Counsel for chapter 11 debtor sought retroactive approval of its employment as counsel for the debtor for the seven-day period between the debtor’s petition date and the date counsel filed its application. The Court denied the request, finding counsel had failed to make the required showing of extraordinary circumstances necessary to obtain nunc pro tunc approval under Tenth Circuit precedent. Even though the delay was relatively short, that factor alone was not an extraordinary circumstance.
Public utility creditor, PacifiCorp d/b/a Rocky Mountain Power (“PacifiCorp”), supplied electrical energy to the Debtor, Escalera Resources Co. (“Escalera”), before and after the Debtor sought protection under Chapter 11 of the Bankruptcy Code. PacifiCorp filed an Application under 11 U.S.C. § 503(b)(9) seeking approval of an administrative expense priority claim for the value of the electrical energy supplied by PacifiCorp to the Debtor during the 20-day period prior to the bankruptcy petition date. The Debtor opposed the Application arguing that electrical energy does not constitute “goods” under Section 503(b)(9). The issue is of first impression for federal courts within the geographical bounds of the U.S. Court of Appeals for the Tenth Circuit.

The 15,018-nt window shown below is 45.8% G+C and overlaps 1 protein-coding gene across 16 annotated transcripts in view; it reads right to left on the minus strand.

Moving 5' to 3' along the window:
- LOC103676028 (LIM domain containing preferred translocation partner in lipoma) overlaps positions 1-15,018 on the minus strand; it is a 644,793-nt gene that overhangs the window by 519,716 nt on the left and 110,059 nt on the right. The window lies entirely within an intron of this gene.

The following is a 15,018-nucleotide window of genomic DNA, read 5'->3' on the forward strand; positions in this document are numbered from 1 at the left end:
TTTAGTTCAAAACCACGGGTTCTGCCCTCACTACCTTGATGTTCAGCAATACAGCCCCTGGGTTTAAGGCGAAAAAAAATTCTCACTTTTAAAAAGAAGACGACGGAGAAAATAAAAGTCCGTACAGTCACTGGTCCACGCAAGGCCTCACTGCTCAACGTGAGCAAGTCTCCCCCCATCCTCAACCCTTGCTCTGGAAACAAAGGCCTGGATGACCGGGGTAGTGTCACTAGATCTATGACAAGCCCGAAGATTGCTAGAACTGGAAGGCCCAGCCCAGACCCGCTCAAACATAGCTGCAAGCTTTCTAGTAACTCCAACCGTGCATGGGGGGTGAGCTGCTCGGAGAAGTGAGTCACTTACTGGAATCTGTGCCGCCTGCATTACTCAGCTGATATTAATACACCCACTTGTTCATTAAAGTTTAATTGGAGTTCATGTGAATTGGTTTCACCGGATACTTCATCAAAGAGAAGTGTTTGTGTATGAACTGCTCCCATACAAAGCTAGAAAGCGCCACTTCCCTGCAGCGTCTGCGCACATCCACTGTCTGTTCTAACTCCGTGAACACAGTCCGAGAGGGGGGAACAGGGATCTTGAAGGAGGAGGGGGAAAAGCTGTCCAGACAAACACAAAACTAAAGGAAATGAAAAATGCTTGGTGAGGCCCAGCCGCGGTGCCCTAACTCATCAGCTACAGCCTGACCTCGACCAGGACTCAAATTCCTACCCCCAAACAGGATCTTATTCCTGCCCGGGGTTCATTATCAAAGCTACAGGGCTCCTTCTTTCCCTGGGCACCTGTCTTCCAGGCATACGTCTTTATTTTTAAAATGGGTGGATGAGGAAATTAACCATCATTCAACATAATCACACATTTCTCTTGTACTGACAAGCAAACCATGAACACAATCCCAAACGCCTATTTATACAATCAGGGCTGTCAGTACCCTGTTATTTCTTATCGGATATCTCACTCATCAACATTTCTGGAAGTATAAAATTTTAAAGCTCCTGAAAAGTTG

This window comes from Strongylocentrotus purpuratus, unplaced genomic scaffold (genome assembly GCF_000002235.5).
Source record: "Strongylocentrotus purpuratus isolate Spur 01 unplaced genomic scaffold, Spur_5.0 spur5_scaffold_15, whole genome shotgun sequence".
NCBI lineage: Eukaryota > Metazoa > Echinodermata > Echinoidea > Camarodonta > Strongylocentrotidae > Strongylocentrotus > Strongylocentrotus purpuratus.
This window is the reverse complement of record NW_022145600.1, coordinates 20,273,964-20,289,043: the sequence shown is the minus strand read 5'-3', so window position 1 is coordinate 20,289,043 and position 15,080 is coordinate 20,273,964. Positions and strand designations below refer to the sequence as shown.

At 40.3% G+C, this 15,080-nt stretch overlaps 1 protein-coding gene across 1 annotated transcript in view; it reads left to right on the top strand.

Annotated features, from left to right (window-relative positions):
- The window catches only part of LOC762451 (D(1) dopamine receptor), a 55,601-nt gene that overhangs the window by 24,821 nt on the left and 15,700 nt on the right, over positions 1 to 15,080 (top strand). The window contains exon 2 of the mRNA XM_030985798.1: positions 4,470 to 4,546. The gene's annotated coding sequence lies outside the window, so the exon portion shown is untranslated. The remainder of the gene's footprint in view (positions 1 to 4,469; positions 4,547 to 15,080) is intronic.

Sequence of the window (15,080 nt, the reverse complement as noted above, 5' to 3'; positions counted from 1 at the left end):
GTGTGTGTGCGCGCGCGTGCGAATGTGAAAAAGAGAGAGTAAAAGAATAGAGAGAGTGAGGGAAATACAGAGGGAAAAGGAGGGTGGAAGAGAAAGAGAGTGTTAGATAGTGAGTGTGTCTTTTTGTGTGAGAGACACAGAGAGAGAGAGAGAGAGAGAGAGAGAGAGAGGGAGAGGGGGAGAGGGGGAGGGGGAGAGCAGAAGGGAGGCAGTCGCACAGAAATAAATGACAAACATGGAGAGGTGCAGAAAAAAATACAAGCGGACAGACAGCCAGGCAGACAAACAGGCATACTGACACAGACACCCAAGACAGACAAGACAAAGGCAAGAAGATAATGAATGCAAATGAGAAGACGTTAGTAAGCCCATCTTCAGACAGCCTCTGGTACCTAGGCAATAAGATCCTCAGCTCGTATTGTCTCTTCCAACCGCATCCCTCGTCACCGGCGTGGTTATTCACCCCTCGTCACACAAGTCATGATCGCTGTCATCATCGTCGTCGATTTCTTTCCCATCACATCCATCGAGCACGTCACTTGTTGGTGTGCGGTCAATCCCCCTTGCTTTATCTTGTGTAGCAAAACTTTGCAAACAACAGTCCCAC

The Court focused on the plain meaning of the word “goods” within the statutory framework. Since the term is not defined in the Bankruptcy Code, the Court analyzed the ordinary and legal meaning of the word “goods” in dictionaries and under a variety of legal regimes including the Uniform Commercial Code, federal antitrust law, federal labor law, federal energy regulatory law, state tort law, tax law, and international treaties. Informed by those sources, the Court ultimately adopts the definition of “goods” in the UCC Section 2-105 for purposes of Section 503(b)(9) and determines that electrical energy constitutes “goods” within the ambit of Section 503(b)(9). Accordingly, the Court granted administrative expense priority status for the value of electrical energy supplied by PacifiCorp to the Debtor during the 20-day period prior to the bankruptcy petition date.